Smooth as you like, courtesy of an electrical system that handles engine start/stop with the deftness of a concert pianist. Set off from a set of traffic lights and the engine cuts back in almost instantly, with hardly any vibration and almost no noise.
The system comes into its own in Eco mode, with the engine cutting in and out inconspicuously as you coast. It’s not quite instant, though, taking just a little too long after lifting off the throttle. A more aggressive setting would make it even more effective at saving on fuel bills.
In motion, the engine doesn’t quite drone, but it is more noticeable from inside the cabin than you’d perhaps expect in a premium saloon. Push hard and the C200 makes you acutely aware that it’s putting in the effort, but that noise doesn’t translate into significant progress. It can feel a little lethargic at a more relaxed pace, but things improve once you’re off the line.
With no manual gearbox anywhere in the range, the C200 relies on a nine-speed automatic gearbox for respectable — if not exactly rapid — shifts. The EQ boost system is supposed to deliver its torque while the turbo spools up, but it isn’t immediately noticeable unless you actively search for it. In most drive modes, the effect is minimal.
Everything looks suitably premium inside and the fixtures easily give it an edge over BMW’s 3 Series, but the C200’s materials can’t quite eclipse that of an Audi A4. It’s all rather busy, too, with an overwhelming number of buttons adorning the steering wheel.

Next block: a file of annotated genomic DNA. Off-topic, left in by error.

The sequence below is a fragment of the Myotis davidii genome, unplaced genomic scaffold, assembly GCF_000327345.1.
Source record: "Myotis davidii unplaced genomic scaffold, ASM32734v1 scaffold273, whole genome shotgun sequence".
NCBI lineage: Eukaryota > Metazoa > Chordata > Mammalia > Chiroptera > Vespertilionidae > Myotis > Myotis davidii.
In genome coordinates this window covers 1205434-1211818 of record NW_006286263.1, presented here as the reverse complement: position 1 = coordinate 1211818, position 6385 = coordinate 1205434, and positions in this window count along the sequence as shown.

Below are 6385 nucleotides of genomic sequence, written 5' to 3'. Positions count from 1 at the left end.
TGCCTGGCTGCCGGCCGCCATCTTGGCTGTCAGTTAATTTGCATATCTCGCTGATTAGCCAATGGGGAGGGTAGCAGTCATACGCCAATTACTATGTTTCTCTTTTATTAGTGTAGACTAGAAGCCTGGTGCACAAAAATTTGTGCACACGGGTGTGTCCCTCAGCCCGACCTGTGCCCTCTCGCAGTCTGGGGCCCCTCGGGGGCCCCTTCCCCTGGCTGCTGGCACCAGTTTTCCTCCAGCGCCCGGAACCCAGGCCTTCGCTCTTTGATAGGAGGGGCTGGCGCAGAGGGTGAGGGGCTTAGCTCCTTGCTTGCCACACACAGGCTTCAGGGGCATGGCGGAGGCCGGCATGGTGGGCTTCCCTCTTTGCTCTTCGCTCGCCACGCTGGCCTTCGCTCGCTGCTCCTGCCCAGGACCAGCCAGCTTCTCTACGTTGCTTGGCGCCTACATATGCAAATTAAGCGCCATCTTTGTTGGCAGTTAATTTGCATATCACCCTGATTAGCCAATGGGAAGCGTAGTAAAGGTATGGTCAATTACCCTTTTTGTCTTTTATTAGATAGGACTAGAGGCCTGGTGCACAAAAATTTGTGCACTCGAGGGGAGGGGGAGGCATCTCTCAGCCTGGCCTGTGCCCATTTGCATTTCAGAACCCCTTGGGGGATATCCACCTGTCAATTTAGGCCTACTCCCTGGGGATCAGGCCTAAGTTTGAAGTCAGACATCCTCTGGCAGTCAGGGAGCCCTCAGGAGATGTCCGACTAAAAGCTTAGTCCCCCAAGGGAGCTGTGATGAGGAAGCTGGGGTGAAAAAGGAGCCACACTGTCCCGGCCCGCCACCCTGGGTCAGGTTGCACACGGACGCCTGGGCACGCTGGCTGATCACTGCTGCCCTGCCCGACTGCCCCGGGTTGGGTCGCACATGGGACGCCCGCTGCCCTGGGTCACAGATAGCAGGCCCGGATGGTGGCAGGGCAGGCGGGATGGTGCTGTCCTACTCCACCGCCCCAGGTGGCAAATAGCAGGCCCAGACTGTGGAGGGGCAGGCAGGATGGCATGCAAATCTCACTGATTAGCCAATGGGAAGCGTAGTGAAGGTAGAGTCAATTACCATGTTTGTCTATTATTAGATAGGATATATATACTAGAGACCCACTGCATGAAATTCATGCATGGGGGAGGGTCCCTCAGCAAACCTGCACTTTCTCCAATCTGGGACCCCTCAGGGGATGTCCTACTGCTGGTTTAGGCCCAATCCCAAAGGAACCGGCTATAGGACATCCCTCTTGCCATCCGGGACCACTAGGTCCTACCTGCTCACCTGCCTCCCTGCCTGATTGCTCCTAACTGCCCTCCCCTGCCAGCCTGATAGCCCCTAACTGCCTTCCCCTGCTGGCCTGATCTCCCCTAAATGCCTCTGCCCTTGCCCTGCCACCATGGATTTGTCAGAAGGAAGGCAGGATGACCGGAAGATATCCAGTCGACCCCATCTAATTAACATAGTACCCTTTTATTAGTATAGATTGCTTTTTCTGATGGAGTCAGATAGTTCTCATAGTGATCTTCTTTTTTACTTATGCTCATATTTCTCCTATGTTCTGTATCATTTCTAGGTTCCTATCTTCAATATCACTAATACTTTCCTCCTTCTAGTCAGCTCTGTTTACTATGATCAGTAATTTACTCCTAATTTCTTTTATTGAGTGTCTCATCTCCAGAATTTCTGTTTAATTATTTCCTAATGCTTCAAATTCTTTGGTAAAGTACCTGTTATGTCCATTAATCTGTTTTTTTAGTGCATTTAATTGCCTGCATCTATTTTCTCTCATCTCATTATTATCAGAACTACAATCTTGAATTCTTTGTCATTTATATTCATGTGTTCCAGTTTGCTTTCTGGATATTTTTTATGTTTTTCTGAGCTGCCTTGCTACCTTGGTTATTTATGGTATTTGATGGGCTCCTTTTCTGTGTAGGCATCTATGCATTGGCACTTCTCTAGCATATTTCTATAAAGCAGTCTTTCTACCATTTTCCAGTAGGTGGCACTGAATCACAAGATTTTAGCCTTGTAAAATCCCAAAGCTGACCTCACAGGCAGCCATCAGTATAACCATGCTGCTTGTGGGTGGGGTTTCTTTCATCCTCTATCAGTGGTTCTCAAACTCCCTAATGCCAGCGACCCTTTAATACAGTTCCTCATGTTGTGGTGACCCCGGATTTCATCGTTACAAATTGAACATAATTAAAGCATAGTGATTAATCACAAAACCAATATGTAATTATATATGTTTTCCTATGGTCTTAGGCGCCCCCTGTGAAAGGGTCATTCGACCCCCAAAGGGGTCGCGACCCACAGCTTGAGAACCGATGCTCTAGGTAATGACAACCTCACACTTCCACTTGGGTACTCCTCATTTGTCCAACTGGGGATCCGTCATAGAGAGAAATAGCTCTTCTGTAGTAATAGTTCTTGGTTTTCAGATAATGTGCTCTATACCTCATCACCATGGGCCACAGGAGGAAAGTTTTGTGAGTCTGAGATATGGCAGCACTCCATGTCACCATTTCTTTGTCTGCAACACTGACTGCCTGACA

Having seen Mercedes’ new dual-screen MBUX infotainment system in the S-Class, E-Class and even the A-Class hatchback, the older system used here feels a little out of date. A digital instrument cluster goes some way to redressing the balance, but the touchpad/rotary dial combo is fussy to use.
Our test car has 4Matic all-wheel drive, a £1600 premium over the rear-wheel-only C200. While steering is typically light with minimal feel, it is at least accurate. The sports suspension may deliver a firmer ride than the entry-level set-up, but it still copes respectably on rough and pothole-scarred A-roads. The advantages of the optional air springs would probably best suit those doing regular long-distance motorway journeys.